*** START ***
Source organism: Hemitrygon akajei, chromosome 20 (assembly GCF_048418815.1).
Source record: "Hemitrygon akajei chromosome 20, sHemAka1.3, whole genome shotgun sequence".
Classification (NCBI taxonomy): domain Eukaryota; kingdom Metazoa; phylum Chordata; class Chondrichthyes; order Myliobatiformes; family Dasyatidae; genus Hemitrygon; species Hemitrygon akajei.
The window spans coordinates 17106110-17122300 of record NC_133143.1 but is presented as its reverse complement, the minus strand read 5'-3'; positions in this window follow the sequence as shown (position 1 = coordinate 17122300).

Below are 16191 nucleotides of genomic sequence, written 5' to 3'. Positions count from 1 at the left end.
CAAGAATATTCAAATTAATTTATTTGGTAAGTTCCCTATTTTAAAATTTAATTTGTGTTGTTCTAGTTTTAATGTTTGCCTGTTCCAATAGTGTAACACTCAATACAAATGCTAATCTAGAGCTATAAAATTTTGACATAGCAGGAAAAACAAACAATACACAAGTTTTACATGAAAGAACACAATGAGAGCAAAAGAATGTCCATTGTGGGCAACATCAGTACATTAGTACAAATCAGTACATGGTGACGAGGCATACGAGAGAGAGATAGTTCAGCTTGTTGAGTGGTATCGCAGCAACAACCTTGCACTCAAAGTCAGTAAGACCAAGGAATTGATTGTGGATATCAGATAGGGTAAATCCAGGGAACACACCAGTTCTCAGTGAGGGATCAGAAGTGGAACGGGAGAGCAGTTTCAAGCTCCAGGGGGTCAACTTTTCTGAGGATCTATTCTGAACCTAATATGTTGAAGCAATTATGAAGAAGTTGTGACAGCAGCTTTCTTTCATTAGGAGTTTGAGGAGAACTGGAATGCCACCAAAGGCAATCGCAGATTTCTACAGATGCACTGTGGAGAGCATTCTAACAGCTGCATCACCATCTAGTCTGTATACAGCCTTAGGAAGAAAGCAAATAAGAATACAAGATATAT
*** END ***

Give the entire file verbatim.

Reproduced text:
Source organism: Hemitrygon akajei, chromosome 20 (assembly GCF_048418815.1).
Source record: "Hemitrygon akajei chromosome 20, sHemAka1.3, whole genome shotgun sequence".
Classification (NCBI taxonomy): domain Eukaryota; kingdom Metazoa; phylum Chordata; class Chondrichthyes; order Myliobatiformes; family Dasyatidae; genus Hemitrygon; species Hemitrygon akajei.
The window spans coordinates 17106110-17122300 of record NC_133143.1 but is presented as its reverse complement, the minus strand read 5'-3'; positions in this window follow the sequence as shown (position 1 = coordinate 17122300).

Below are 16191 nucleotides of genomic sequence, written 5' to 3'. Positions count from 1 at the left end.
CAAGAATATTCAAATTAATTTATTTGGTAAGTTCCCTATTTTAAAATTTAATTTGTGTTGTTCTAGTTTTAATGTTTGCCTGTTCCAATAGTGTAACACTCAATACAAATGCTAATCTAGAGCTATAAAATTTTGACATAGCAGGAAAAACAAACAATACACAAGTTTTACATGAAAGAACACAATGAGAGCAAAAGAATGTCCATTGTGGGCAACATCAGTACATTAGTACAAATCAGTACATGGTGACGAGGCATACGAGAGAGAGATAGTTCAGCTTGTTGAGTGGTATCGCAGCAACAACCTTGCACTCAAAGTCAGTAAGACCAAGGAATTGATTGTGGATATCAGATAGGGTAAATCCAGGGAACACACCAGTTCTCAGTGAGGGATCAGAAGTGGAACGGGAGAGCAGTTTCAAGCTCCAGGGGGTCAACTTTTCTGAGGATCTATTCTGAACCTAATATGTTGAAGCAATTATGAAGAAGTTGTGACAGCAGCTTTCTTTCATTAGGAGTTTGAGGAGAACTGGAATGCCACCAAAGGCAATCGCAGATTTCTACAGATGCACTGTGGAGAGCATTCTAACAGCTGCATCACCATCTAGTCTGTATACAGCCTTAGGAAGAAAGCAAATAAGAATACAAGATATAT